A new report released Thursday by the BC Coroners Service that paints a profile of British Columbians who have died in the illicit drug overdose crisis is pretty much on the money locally, says a South Okanagan doctor.
The 34-page report — Illicit Drug Overdose Deaths in BC: Findings of Coroners’ Investigations — looked deeper into 872 completed illicit drug overdose death investigations in 2016 and 2017.
The report confirmed findings previously shared by the coroners service, including:
- Four in every five decedents were male (81%, or 707 of the 872 deaths);
- About two-thirds of decedents lived in private residences; and,
- Fentanyl was detected in just over three in every four deaths.
Dr. Peter Entwistle, who has committed much of his practice to helping patients with opioid addictions, says his experience in the BC Interior mirrors the report’s findings.
“That would definitely be for sure in the South Okanagan,” he says of the report. “The majority are male and the age range goes from teenaged right up to the 60s.”
He suggested fentanyl was likely a bigger risk in the South Okanagan, with more than 75 percent of deaths linked to the drug.
The report also found:
- More than half of the decedents had a reported clinical mental health diagnosis or showed evidence of a mental health disorder;
- About four in every five decedents had contact with health services in the year preceding their death;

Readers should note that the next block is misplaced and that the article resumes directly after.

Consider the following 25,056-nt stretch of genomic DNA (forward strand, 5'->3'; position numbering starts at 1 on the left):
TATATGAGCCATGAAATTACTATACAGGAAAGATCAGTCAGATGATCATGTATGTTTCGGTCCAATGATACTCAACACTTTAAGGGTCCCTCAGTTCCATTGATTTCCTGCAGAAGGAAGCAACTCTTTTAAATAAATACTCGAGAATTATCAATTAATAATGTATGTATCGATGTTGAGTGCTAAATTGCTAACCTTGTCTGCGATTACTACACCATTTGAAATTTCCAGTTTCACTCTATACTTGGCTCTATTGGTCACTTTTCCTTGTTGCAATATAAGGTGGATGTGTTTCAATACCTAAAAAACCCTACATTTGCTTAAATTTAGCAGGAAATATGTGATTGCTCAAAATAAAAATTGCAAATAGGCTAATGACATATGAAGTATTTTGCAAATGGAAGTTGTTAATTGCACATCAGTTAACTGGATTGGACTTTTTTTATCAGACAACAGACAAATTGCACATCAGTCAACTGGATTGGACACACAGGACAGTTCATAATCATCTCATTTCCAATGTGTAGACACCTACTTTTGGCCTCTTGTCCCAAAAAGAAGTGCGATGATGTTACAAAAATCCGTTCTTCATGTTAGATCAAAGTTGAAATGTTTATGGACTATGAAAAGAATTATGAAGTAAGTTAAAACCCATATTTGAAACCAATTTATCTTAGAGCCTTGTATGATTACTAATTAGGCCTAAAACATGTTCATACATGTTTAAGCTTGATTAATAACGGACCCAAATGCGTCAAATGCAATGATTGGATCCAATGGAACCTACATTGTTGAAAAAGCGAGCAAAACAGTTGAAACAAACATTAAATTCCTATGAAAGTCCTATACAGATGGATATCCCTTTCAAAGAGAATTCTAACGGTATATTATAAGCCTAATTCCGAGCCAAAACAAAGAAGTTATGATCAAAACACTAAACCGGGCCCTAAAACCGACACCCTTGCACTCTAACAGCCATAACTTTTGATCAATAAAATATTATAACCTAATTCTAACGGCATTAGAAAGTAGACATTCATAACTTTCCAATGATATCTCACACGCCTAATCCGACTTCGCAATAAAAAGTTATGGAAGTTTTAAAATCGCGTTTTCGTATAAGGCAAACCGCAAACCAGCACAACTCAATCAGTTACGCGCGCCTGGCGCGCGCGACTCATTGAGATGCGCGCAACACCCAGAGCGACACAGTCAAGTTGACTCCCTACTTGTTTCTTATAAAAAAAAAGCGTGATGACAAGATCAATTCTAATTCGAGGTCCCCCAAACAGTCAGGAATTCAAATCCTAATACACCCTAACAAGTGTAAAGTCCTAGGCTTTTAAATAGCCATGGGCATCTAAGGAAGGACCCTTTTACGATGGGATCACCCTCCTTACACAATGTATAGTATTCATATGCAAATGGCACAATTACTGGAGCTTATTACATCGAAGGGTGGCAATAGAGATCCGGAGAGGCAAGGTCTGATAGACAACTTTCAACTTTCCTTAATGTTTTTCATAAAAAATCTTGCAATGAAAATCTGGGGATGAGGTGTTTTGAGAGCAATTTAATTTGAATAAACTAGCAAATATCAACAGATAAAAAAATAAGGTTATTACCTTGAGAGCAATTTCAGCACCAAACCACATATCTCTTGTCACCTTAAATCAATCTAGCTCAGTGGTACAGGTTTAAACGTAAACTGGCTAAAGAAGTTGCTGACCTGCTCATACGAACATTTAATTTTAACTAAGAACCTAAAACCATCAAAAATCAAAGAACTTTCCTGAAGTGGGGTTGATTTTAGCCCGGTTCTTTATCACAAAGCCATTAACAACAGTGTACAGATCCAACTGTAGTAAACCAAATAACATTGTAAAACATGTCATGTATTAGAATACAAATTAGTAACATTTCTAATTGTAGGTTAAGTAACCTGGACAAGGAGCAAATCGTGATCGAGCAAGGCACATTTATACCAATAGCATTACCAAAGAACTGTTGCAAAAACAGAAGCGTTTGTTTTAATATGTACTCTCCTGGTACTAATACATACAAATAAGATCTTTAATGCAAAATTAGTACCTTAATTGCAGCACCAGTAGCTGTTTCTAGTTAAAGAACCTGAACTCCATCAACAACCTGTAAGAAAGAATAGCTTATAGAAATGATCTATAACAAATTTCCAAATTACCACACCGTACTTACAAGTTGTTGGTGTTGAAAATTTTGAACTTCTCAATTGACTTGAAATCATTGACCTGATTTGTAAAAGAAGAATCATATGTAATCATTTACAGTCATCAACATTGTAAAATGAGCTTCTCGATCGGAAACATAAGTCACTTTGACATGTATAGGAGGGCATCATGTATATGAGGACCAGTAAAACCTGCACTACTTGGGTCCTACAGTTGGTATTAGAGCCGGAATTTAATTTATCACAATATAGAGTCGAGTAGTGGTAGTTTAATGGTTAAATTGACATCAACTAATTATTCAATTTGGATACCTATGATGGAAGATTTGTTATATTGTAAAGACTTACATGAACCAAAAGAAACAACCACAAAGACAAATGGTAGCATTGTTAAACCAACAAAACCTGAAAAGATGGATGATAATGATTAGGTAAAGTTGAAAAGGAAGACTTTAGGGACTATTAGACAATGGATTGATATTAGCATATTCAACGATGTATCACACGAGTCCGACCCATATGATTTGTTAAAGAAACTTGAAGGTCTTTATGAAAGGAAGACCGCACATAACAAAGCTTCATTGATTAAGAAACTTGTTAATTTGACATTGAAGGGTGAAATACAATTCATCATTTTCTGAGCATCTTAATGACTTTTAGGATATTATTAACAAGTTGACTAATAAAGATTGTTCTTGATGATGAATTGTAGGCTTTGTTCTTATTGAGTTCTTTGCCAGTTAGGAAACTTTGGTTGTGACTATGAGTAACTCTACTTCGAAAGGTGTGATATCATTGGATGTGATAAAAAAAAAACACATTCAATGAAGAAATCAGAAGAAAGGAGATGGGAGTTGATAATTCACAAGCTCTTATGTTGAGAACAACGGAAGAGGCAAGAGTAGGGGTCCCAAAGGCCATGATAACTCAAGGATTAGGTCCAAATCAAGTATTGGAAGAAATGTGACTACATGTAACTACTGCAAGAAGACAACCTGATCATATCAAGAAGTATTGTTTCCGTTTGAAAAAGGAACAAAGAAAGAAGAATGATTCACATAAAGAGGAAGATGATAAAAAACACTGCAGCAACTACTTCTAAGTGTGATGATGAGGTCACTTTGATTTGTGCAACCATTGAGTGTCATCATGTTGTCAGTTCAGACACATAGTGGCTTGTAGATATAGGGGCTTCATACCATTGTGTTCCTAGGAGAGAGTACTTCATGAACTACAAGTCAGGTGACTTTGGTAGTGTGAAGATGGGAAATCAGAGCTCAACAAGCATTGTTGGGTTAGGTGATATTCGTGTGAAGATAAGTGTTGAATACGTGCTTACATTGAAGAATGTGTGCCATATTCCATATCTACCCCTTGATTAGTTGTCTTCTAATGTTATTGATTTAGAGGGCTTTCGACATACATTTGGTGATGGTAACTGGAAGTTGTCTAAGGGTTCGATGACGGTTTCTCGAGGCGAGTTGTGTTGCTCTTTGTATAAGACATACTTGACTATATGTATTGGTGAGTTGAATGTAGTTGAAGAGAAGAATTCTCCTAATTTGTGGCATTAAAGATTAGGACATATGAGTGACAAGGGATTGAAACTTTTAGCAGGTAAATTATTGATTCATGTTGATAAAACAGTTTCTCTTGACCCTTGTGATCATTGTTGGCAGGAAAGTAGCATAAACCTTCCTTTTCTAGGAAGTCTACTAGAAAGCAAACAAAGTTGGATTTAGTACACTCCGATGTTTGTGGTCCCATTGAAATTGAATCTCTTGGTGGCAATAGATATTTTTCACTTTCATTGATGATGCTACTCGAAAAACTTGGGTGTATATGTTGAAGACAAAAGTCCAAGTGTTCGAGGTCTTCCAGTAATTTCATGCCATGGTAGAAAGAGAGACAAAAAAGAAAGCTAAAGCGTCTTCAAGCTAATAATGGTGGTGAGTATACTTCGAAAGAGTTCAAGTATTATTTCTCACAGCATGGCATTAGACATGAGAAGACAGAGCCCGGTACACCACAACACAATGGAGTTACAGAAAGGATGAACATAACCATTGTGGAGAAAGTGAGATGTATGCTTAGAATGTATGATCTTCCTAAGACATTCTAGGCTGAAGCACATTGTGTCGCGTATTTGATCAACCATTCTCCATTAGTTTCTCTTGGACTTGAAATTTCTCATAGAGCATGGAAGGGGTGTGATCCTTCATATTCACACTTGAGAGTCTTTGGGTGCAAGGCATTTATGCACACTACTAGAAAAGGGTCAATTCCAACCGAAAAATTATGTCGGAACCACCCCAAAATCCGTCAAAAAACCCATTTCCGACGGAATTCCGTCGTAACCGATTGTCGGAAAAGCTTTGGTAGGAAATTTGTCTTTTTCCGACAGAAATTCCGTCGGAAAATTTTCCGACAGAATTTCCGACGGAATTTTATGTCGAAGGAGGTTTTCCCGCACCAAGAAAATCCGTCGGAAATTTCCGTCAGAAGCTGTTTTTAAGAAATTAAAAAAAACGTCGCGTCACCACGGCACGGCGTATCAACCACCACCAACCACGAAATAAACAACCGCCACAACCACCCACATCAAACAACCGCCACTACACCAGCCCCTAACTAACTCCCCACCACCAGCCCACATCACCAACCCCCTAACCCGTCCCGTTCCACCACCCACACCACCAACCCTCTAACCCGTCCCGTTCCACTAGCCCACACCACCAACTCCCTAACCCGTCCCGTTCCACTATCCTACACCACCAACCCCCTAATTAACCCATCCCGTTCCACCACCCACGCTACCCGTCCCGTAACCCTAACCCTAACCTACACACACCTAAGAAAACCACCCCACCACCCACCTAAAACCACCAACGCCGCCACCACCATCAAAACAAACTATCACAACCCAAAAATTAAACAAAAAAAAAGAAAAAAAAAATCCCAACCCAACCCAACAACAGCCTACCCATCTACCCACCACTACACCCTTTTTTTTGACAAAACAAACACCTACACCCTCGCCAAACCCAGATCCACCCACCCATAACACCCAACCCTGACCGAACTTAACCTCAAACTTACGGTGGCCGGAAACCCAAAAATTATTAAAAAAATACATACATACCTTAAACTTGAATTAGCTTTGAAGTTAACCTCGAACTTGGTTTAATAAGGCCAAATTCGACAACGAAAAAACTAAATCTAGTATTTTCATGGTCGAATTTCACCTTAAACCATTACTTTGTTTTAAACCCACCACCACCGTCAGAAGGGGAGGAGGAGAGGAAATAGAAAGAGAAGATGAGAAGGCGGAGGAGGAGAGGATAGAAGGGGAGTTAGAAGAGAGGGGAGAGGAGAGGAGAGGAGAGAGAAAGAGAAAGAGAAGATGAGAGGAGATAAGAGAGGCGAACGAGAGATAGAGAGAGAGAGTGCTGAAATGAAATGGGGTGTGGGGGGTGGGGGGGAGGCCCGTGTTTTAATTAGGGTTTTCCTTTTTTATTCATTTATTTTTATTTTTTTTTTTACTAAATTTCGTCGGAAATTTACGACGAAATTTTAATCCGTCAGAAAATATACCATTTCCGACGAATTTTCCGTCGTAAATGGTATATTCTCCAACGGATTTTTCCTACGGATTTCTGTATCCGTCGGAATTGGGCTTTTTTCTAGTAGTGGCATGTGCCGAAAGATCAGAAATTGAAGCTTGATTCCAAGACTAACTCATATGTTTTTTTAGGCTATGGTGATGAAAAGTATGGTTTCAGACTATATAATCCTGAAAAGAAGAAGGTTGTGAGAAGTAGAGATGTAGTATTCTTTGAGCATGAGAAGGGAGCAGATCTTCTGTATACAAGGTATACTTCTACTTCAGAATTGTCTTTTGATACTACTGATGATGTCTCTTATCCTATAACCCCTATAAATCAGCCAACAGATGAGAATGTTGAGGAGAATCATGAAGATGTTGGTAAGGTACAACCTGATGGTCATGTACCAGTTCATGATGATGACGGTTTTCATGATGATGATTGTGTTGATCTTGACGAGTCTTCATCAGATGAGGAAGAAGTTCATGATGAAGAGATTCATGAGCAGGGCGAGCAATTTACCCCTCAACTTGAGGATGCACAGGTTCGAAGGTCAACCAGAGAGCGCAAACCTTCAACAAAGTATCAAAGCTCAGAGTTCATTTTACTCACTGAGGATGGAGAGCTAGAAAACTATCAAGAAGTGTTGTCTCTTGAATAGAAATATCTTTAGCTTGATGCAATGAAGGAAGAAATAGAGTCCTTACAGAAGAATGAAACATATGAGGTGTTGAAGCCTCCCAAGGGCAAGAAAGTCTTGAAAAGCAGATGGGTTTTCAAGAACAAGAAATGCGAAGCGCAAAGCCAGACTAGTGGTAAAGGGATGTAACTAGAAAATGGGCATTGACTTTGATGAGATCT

- More than two-thirds used drugs alone;
- 45% of decedents had reported pain-related issues;
- 14% of decedents lived in social or single room occupancy housing and 9% were homeless;
- About one in every four deaths involved people, primarily males, working in trades or transport;
- 65% of decedents were never married and 18% were previously separated or divorced; and,
- 44% of decedents were employed and 51% unemployed.
“These people are not just street addicts,” Dr. Entwistle said. “People are getting addicted to opioids because they have chronic pain. A lot of people, through no fault of their own, become addicted and now are having to do street drugs to reduce pain and stop themselves withdrawing.”
Despite the crisis, Dr. Entwistle said he stands alone in providing extensive physician-related services throughout the South Okanagan, Similkameen and Boundary regions.
“I’m the only one who is doing this — still,” he said by phone Thursday from Grand Forks.
His addictions practice involves patients, many self-referred, who are drug dependent. The biggest part of his work is ensuring they have a safe supply of narcotics.
“About 80% benefit as far as they aren’t overdosing and dying, they’re working, they have better social relationships and their overall health is better,” he said earlier this year of his practice. “It has proven the most effective thing that doctors can do.”